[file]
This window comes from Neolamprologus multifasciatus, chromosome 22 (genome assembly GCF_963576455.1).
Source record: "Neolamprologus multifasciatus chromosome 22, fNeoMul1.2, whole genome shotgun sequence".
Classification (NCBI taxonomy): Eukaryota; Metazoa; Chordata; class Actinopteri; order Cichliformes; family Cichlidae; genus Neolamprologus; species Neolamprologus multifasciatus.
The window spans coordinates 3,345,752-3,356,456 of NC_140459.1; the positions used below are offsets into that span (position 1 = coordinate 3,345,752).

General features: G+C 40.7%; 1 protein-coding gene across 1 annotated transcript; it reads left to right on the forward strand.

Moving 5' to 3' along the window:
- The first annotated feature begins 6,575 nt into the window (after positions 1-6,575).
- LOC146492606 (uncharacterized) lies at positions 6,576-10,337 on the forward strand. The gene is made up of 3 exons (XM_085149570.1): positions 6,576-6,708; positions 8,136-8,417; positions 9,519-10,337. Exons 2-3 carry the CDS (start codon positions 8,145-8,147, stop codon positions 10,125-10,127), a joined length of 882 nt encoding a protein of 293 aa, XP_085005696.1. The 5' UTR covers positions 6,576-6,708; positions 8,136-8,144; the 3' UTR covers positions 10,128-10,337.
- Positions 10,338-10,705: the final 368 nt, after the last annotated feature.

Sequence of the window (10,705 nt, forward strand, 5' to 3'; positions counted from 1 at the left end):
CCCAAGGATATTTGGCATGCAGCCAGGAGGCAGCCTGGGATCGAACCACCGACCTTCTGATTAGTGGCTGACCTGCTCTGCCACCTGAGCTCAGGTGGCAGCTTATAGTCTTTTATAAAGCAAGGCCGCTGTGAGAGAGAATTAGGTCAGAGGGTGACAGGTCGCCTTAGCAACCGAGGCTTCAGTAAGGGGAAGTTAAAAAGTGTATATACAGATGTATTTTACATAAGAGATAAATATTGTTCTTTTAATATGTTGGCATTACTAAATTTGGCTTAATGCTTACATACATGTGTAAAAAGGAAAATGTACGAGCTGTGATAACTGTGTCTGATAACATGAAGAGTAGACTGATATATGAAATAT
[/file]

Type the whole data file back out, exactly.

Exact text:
This window comes from Neolamprologus multifasciatus, chromosome 22 (genome assembly GCF_963576455.1).
Source record: "Neolamprologus multifasciatus chromosome 22, fNeoMul1.2, whole genome shotgun sequence".
Classification (NCBI taxonomy): Eukaryota; Metazoa; Chordata; class Actinopteri; order Cichliformes; family Cichlidae; genus Neolamprologus; species Neolamprologus multifasciatus.
The window spans coordinates 3,345,752-3,356,456 of NC_140459.1; the positions used below are offsets into that span (position 1 = coordinate 3,345,752).

General features: G+C 40.7%; 1 protein-coding gene across 1 annotated transcript; it reads left to right on the forward strand.

Moving 5' to 3' along the window:
- The first annotated feature begins 6,575 nt into the window (after positions 1-6,575).
- LOC146492606 (uncharacterized) lies at positions 6,576-10,337 on the forward strand. The gene is made up of 3 exons (XM_085149570.1): positions 6,576-6,708; positions 8,136-8,417; positions 9,519-10,337. Exons 2-3 carry the CDS (start codon positions 8,145-8,147, stop codon positions 10,125-10,127), a joined length of 882 nt encoding a protein of 293 aa, XP_085005696.1. The 5' UTR covers positions 6,576-6,708; positions 8,136-8,144; the 3' UTR covers positions 10,128-10,337.
- Positions 10,338-10,705: the final 368 nt, after the last annotated feature.

Sequence of the window (10,705 nt, forward strand, 5' to 3'; positions counted from 1 at the left end):
CCCAAGGATATTTGGCATGCAGCCAGGAGGCAGCCTGGGATCGAACCACCGACCTTCTGATTAGTGGCTGACCTGCTCTGCCACCTGAGCTCAGGTGGCAGCTTATAGTCTTTTATAAAGCAAGGCCGCTGTGAGAGAGAATTAGGTCAGAGGGTGACAGGTCGCCTTAGCAACCGAGGCTTCAGTAAGGGGAAGTTAAAAAGTGTATATACAGATGTATTTTACATAAGAGATAAATATTGTTCTTTTAATATGTTGGCATTACTAAATTTGGCTTAATGCTTACATACATGTGTAAAAAGGAAAATGTACGAGCTGTGATAACTGTGTCTGATAACATGAAGAGTAGACTGATATATGAAATAT